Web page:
The Southwestern Historical Quarterly, Volume 23, July 1919 - April, 1920 Page: 13
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Texas Annexation Sentiment in Mississippi, 1885-1844 13
ada.30 Be this as it may, there can be no question that the fear
of losing Texas had already aroused the keenest apprehensions in
Mississippi before President Tyler by his message of December,
1843, made the subject of annexation a matter of bitter party
strife. Mississippi constituted no exception to the opinion that
was so widespread at this time,--namely, that Great Britain was
directly interfering in the affairs of Mexico and Texas for the
purpose of bringing about abolition within Texas itself, and of
thereby being in a position to exert its influence in securing aboli-
tion within the Southern States. Whether Mississippians really
believed, in 1844, that Texas must be annexed to the Union or
become a dependency of England is a question that cannot be
answered so readily; certain it is that the party journals within
the State in the campaign of 1844 never wearied of repeating
this as an argument for the immediate annexation of Texas.
Anti-British sentiment was ever a factor that had to be reckoned
with by American statesmen when incidents occurred that must
needs be adjusted through diplomatic channels. If one may judge
from the public prints, Mississippi entertained fully its share of
hostility toward England; and the very thought of that country
securing a foothold in the Southwest, or of using its influence
to bring about abolition within the Republic of Texas was suffi-
cient to touch the public prints in a most sensitive spot, and to
call forth the most violent protestations on the part of the Dem-
ocratic journals of Mississippi. On the other hand, the Whig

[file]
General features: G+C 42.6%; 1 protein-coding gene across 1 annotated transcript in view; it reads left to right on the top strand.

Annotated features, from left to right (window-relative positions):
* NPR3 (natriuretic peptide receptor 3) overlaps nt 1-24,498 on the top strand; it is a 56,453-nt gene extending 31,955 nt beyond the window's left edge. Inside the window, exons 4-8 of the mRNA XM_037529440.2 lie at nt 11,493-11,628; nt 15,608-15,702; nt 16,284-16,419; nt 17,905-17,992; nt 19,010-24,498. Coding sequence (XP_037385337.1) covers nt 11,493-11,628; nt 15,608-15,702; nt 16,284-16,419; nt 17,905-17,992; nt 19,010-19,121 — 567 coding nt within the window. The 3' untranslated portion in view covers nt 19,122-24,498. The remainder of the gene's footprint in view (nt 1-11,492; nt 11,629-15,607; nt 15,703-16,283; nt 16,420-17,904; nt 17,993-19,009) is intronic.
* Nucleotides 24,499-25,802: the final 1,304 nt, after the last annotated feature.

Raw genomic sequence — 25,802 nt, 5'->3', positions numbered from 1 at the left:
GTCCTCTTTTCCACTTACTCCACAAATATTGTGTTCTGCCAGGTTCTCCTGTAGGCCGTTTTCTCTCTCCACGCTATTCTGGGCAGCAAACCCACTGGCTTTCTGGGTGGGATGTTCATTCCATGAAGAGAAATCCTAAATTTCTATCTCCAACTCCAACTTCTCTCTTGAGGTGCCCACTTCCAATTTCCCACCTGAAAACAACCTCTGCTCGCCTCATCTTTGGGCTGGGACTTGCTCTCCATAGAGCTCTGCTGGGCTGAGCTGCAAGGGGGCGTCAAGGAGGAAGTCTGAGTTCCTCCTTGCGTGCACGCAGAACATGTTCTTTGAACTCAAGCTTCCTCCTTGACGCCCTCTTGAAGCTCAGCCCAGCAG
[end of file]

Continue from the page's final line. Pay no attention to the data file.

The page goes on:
journals were driven to declare that while they were opposed to
immediate annexation, and while they denounced as "mummery
and nonsense" the notion of annexation being made a paramount
issue of the campaign, yet if it could be shown that England or
any other European power had any designs upon Texas, they were
ready to join hands with their Loco-foco brethren in appealing
to arms to repel the ambitious designs of any foreign power. It
is an interesting fact that, while the great body of slaves within
Mississippi as in other States of the lower south were owned by
the Whigs, the most vehement protests against England's sup-
posed abolitionist designs came uniformly from Democratic jour-
nals. The Mississippi Free Trader, one of the chief spokesmen
of Democratic interests, complained that practically the only op-
"Garrison, Dip. Car. Teas., III, 951.
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Texas State Historical Association. The Southwestern Historical Quarterly, Volume 23, July 1919 - April, 1920, periodical, 1919; (texashistory.unt.edu/ark:/67531/metapth101075/m1/19/: accessed September 20, 2017), University of North Texas Libraries, The Portal to Texas History, texashistory.unt.edu; crediting Texas State Historical Association.